VAT is one of the least-bad ways to raise revenue. In theory. In practice the UK's VAT falls far short of the ideal. Fixing VAT would boost productivity, efficiency and give us the revenue to cut other more harmful taxes.

We agree the Charter of the Forest is important, but why it is matters

The Charter of the Forest was an accompaniment to Magna Carta and we entirely agree that it was an important document, the signing of it an important moment. The thing is, it's important in a manner rather different from the way in which some are celebrating it today. It really was the start of the English exceptionalism in law, economy and property. But, crucially, it wasn't the creation of commons that mattered, it was the delineation of what belonged to the state and what to individuals that did.

The Charter of the Forest, the lesser-known but equally significant twin of Magna Carta, asserted the rights of ordinary people to access from “the commons” the means for a livelihood and shelter, whether it was grazing their livestock, cutting wood for housing and fuel, fishing and hunting, creating water mills, or sharing the other resources of the forest. It restricted the rights of the king and nobles to privatise and exploit the forest while guaranteeing the rights of the commoners. It represented an early constitutional victory for ordinary people over a wealthy elite, and as such was hugely influential in the writing of other constitutions around the world. The battles in England continued of course, and waves of enclosures across Britain through subsequent centuries stripped away many of the rights.

But now a movement to restore them is growing. Guy Standing, a professor of development economics, is one of those calling for a new charter of the commons, re-establishing the right of the property-less to a basic income, affordable housing, energy and water, and common ownership or control of the means of providing it.

The important part of the Charter to grasp is that the King, and those aristocrats, weren't "the rich" they were, in that time and place, "the State." William the Bastard didn't just say that the throne belonged to him, he insisted that every inch of land and all upon it did. And went out and killed all who demurred. He was really very "Tutto nello Stato, niente al di fuori dello Stato, nulla contro lo Stato" indeed in a rather different and more proprietorial manner than the later "L'Etat, c'est moi." "L'état est à moi" perhaps.

This idea, that the "forest" and all in it continued to belong to the State, the King, is what the Charter overthrew in the time of his descendant, Henry III. Instead there were some things that did, others that were the inalienable rights of individuals. Sure, we might not think that pannage or scutage are all that important today but they are indeed the basis of property rights. 

Property rights being the very things which make market economies possible of course.  To use, as is being done, this example as justification for the commons is thus wrong, it's a justification for the assignment of property rights to people, not the State, with which the individual can then do as they wish within the law. That was all rather the point of it all.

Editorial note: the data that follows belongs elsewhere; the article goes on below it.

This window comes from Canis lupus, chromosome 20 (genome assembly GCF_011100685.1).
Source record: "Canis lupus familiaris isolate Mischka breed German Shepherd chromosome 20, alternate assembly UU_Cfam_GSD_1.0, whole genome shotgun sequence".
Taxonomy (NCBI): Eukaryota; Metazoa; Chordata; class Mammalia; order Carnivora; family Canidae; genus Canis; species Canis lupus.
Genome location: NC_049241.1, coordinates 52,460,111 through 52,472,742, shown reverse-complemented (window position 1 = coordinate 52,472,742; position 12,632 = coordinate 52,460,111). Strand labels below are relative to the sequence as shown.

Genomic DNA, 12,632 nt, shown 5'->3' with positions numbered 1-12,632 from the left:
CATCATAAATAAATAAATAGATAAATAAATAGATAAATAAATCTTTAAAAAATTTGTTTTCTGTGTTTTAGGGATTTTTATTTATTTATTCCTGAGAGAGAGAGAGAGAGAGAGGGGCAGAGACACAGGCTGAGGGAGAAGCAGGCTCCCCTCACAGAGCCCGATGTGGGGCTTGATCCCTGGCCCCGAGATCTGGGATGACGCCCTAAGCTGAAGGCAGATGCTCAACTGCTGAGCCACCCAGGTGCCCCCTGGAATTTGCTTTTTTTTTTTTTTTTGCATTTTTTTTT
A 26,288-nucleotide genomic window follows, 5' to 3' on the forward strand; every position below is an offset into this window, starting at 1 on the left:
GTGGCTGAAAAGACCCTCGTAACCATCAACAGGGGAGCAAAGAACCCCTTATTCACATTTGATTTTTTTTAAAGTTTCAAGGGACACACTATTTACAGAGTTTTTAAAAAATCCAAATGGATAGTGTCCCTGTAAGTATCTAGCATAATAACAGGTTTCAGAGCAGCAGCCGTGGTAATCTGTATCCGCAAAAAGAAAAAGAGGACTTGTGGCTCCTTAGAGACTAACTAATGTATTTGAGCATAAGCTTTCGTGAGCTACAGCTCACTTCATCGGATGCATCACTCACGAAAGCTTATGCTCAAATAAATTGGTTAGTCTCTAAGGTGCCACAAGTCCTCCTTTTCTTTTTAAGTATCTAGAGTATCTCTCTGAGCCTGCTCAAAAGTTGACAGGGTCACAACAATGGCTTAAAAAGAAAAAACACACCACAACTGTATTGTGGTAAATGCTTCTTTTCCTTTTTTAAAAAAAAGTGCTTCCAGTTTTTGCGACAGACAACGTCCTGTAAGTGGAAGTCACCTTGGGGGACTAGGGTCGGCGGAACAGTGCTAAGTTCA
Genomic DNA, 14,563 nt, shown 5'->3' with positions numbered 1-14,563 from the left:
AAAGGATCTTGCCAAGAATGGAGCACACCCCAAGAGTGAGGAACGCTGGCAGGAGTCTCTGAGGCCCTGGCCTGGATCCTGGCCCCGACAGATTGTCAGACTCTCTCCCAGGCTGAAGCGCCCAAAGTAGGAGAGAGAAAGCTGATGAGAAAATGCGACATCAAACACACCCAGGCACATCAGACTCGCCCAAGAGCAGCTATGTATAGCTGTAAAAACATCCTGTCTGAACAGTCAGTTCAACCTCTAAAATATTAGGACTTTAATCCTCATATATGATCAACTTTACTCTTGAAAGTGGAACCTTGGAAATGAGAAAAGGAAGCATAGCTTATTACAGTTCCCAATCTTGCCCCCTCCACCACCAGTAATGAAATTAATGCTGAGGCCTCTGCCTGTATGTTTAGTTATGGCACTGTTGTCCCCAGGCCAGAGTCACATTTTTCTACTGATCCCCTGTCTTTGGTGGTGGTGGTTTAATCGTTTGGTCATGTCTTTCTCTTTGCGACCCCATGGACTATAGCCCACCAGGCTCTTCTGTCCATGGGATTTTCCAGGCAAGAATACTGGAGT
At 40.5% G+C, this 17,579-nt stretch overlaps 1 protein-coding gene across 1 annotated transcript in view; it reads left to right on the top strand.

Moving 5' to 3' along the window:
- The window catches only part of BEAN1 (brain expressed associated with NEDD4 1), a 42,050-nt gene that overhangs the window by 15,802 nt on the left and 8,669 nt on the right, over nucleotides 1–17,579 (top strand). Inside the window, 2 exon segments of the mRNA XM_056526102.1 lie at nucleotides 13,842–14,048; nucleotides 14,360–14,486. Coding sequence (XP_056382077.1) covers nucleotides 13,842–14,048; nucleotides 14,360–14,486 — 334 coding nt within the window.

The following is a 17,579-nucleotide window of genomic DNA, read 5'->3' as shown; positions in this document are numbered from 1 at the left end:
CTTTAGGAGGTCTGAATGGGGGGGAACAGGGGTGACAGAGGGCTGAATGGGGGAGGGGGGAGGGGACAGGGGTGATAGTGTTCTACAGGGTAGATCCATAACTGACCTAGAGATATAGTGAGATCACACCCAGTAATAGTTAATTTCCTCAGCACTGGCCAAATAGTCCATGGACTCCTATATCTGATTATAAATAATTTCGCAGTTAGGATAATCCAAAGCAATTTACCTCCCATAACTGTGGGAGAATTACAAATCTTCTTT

This does indeed have modern implications:

Natural mineral resources are also part of the commons – and where extracting has a detrimental impact on the wider population, it is their interest that should prevail – whether it be leaving them in the ground to mitigate climate change or sharing the profits when appropriate. The Community Chartering Network has already scored a victory here, when its Falkirk group came together to draw up a charter of the communities’ commons assets and successfully opposed fracking for gas.

Oil gas and coal are all, in those mineral deposits, the property of the State today. The lesson of the Charter is that instead of these being vested in the Crown, as they are, they should be the property of those who own the land above and those who have rights to that land through tenancy etc. You know, as has actually been suggested might happen with fracking royalties distributed to those locals. As does actually happen under US law, as does happen with other minerals which are not Crown property. 

The Charter of the Forest distributed property rights away from the State and towards individuals. We agree that's important, we think we should be doing more of it but that isn't the lesson people are taking, is it? 

Protectionism is killing the British Grand Prix

Elsewhere on our blog today, Richard Teather has written a defence of Lewis Hamilton’s tax avoidance scheme, pointing out that the EU’s poorly-designed VAT system is primarily responsible for creating the situation in the first place. As a huge F1 fan (with a soft spot for Hamilton), I’m naturally more likely to come to his defence. But there’s another controversy in the world of British Formula 1, which came to prominence earlier this year, that I feel I can comment on with a more neutral perspective: the potential demise of the British Grand Prix.

In July, the owners of Silverstone circuit (which hosts the British GP) activated a break clause in their contract with the Formula One Group: